Infection occurs when germs enter your body and multiply, resulting in disease. There are four main types of infections:
In response to an infection, the immune system goes into overdrive, activating white blood cells and antibodies to fight the foreign invader. This can cause symptoms such as fever, headache, and rash.
1. Viral infection
Viruses can cause a wide range of infectious diseases. Viruses cause illness by killing cells or interfering with cell function.
The virus infiltrates a host's body and attaches itself to a cell, where it releases its genetic material. The virus multiplies as the cell replicates. When a cell dies, more viruses are released, infecting new cells. Some viruses alter the function of cells rather than killing them.
Bodies frequently respond by inducing fever (heat inactivates many viruses), secreting a chemical called interferon (which prevents viruses from reproducing) or mobilizing the immune system's antibodies and other cells to target the invader.
Most viral diseases are self-limiting, and the immune system may be able to fight them off. In rare cases, doctors may prescribe antiviral medications. Vaccinations can also help fight viral diseases.
2. Bacterial infection
Bacteria can enter the body through wounds, scrapes, and surgical incisions, as well as the mouth and nose. Some bacteria proliferate so quickly that they crowd out host tissues and disrupt normal function. Some may kill cells and tissues right after they multiply. Sometimes, these produce toxins that can paralyze, destroy cells or trigger a massive immune response that is toxic.
Antibiotics are the first-line defense against bacterial infections.
3. Fungal infection
Fungal infections are often more bothersome than dangerous. However, some can cause serious illness.
Inhaling fungal spores is one of the most common ways for an internal fungal infection to develop. Fungal spores are frequently found in decaying vegetation or on animal feces.
Fungal cells can invade the healthy tissues and disrupt their function. The body often launches an immune response against fungal particles, which causes collateral damage to the cells.
Infected people are treated with a combination of antibiotics and antifungal medications.
4. Parasitic infection
In healthy people, parasites cause mild illness, but those with severely weakened immune systems can develop serious infections that can spread to major organs.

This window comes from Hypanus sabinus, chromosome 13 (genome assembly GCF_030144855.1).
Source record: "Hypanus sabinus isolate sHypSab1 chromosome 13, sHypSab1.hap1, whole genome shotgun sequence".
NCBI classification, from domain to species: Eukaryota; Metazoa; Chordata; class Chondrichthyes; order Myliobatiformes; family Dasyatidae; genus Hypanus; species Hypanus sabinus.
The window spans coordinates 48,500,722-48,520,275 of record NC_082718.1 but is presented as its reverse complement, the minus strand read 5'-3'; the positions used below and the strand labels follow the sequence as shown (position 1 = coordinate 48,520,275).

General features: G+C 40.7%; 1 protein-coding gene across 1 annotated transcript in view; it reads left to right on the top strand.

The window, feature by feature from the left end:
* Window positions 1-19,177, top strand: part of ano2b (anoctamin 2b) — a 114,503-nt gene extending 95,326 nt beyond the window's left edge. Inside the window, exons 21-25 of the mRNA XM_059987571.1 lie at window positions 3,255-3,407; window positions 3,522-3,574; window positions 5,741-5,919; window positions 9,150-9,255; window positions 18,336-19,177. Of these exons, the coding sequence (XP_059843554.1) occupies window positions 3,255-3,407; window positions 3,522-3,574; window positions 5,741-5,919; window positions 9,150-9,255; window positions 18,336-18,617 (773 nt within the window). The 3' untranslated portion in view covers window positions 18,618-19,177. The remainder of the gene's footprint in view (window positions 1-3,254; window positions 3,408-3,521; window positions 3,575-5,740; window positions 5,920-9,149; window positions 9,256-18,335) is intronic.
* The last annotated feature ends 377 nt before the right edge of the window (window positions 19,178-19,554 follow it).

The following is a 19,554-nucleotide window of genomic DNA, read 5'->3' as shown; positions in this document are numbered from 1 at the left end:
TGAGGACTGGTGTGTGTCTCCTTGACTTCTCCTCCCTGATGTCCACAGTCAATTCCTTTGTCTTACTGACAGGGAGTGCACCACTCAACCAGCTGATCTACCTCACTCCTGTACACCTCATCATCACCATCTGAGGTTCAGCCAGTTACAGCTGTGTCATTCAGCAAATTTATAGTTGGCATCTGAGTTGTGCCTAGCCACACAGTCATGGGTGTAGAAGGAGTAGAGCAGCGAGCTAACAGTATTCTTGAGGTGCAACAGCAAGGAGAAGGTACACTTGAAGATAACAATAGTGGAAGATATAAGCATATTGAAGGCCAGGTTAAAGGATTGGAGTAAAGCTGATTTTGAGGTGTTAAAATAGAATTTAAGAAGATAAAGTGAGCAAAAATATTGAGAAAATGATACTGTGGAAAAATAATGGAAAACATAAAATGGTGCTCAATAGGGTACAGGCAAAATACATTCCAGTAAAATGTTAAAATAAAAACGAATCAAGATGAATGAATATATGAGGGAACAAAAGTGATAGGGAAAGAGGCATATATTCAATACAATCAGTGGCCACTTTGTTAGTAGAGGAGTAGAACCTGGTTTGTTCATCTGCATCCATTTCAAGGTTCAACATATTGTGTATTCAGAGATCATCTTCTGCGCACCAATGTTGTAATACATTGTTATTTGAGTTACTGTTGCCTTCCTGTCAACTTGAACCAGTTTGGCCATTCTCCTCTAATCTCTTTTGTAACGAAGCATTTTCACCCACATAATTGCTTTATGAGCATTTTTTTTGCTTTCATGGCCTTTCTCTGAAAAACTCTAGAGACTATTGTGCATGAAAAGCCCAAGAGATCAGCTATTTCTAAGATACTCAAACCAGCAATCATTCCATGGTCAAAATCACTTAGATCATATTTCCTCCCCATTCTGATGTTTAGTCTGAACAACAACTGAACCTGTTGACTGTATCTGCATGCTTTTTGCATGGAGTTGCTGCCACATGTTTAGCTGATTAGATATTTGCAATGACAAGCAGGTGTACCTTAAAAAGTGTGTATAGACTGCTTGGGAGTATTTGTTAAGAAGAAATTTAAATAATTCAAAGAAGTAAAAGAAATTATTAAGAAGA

Oral rehydration therapy is usually the first-line treatment. Antiparasitic drugs with a broad spectrum of action can be used to treat severe cases.
What are other types of infection?
- Endogenous: Infection that develops within the body due to organisms already present in the body.
- Example: bacterial vaginosis
- Exogenous: Infection that starts outside the body, caused by foods, fluids, fomites, etc.
- Example: food poisoning due to contaminated food
- Nosocomial: Hospital-acquired infection that is typically resistant to antibiotics
- Opportunistic: Infection that occurs when the body's defenses are compromised (acquired immune deficiency syndrome, cancer, diabetes).
- Examples: Kaposi's sarcoma and Clostridioides difficile diarrhea
How can you prevent infections?
You can help prevent the spread of infection by following these tips:
- Practice hand hygiene
- Keep up-to-date with immunization
- Practice cough and sneeze etiquette
- Clean surfaces regularly
- Keep sick children at home as much as possible
- Prepare food safely
- Practice safe sex
- Do not share personal belongings
- Travel wisely and maintain social distancing
- Use masks and sanitizers frequently
Infections – bacterial and viral. https://www.betterhealth.vic.gov.au/health/conditionsandtreatments/infections-bacterial-and-viral
Janeway CA Jr, Travers P, Walport M, et al. Immunobiology: The Immune System in Health and Disease, 5th ed. New York: Garland Science; 2001. Infectious agents and how they cause disease. https://www.ncbi.nlm.nih.gov/books/NBK27114/
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